In light of the ongoing Internet outage throughout the entire city, people have been unable to share news and report on what has been going on. The Syria Satellite Channel and Alikhbaria Syria shared the first images of the blasts, without offering a political or military analysis of the situation in the city. They merely made reassurances that there is a plan to calm the situation, without revealing any further details.
Media reports of the assassination of Balous and the other sheikhs was limited. Druze sheikhs such as Sheikh Rakan al-Atrash appeared in the news, sending a message to the people calling on them to stop protesting and to keep quiet.
The blasts that rocked parts of the city caused the peaceful demonstrations to take a more violent turn. An armed group known by the name of “Balous Men” clashed with the security forces, according to Rami.
“Protesters and gunmen stormed the military security headquarters and besieged the headquarters of the Criminal Security, prompting the regime forces to withdraw from their locations and the city’s streets. Given the absence of security forces, the protests escalated on Sept. 4 as protesters destroyed the statue of former President Hafez al-Assad in the largest square in the city. Gunshots continued to be heard until late at night,” he said.
On Sept. 5, media outlets published what was known as “Statement No. 1” by the Balous Men, announcing that Suwayda is a region liberated from the Syrian regime, in response to the assassination of Balous, thus pointing a finger at the Syrian regime. On the other hand, the official page of Sheikh Balous denied the statement, calling upon the city’s residents to wait for the announcements by the leadership council of the Balous Men.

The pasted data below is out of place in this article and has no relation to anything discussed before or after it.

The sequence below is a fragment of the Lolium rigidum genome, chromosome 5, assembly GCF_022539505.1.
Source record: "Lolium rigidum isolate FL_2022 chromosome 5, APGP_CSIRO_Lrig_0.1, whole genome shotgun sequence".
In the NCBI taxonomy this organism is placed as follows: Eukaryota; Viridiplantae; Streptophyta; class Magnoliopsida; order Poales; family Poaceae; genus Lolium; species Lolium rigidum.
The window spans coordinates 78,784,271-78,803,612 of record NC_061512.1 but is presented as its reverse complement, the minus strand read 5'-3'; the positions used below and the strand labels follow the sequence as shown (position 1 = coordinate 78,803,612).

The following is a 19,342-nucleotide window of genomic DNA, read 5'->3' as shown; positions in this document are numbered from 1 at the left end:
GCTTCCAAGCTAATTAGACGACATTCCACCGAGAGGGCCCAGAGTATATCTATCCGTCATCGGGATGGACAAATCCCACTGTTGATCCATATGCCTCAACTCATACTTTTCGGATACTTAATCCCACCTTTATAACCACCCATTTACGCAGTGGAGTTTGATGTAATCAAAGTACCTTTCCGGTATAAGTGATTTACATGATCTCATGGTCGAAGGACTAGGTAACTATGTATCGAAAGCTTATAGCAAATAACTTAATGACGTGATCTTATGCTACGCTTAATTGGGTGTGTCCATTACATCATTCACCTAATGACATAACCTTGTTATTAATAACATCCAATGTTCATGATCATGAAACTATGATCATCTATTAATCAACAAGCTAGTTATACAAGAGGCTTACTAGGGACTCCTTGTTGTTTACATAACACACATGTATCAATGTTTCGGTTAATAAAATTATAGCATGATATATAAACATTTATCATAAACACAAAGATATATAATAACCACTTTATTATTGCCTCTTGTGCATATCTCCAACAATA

“The militia of Sheikh Balous continued to control the city’s streets amid a cautious calm on the part of the state. The militiamen were deployed across the city taking the place of the police. The cutting off of the Damascus-Suwayda highway caused the people to panic and rush to secure food supplies, medicine and basic necessaties, in anticipation of a siege by the regime,” Rami said.
“Balous’ brother, who was injured in the blast, is likely to succeed [Balous],” Rami said, stressing that the Balous Men did not announce any official demands before the funeral of their sheikh on Sept. 6. There is information saying that meetings are currently ongoing between the Druze sheikhs and the security officers to reach some sort of a truce.
A local source from Suwayda told Al-Monitor in a telephone interview on Sept. 7 that the power was only cut for two hours, while at other times the city suffers from 16-hour power outages a day. “The regime is trying to absorb the people’s anger by improving electricity in the city,” the source added.
The state-owned Alikhbaria Syria broadcast a video Sept. 6, showing a man called Wafed Abu Turabi, who claimed responsibility for the two blasts in Suwayda.
“This is a fabricated story along the lines of the story of Abu Adas following the assassination of Rafik Hariri,” pro-Syrian opposition member Saleh al-Nabwani told Al-Monitor.
“Wafed Abu Turabi has been outside the governorate for over three years. Even if he did recently return to it, it would not have been possible for him to easily wander the streets as he said in the interview. Such an explosion requires complex equipment and it cannot be done by one person — it requires a group of experts,” Nabwani added.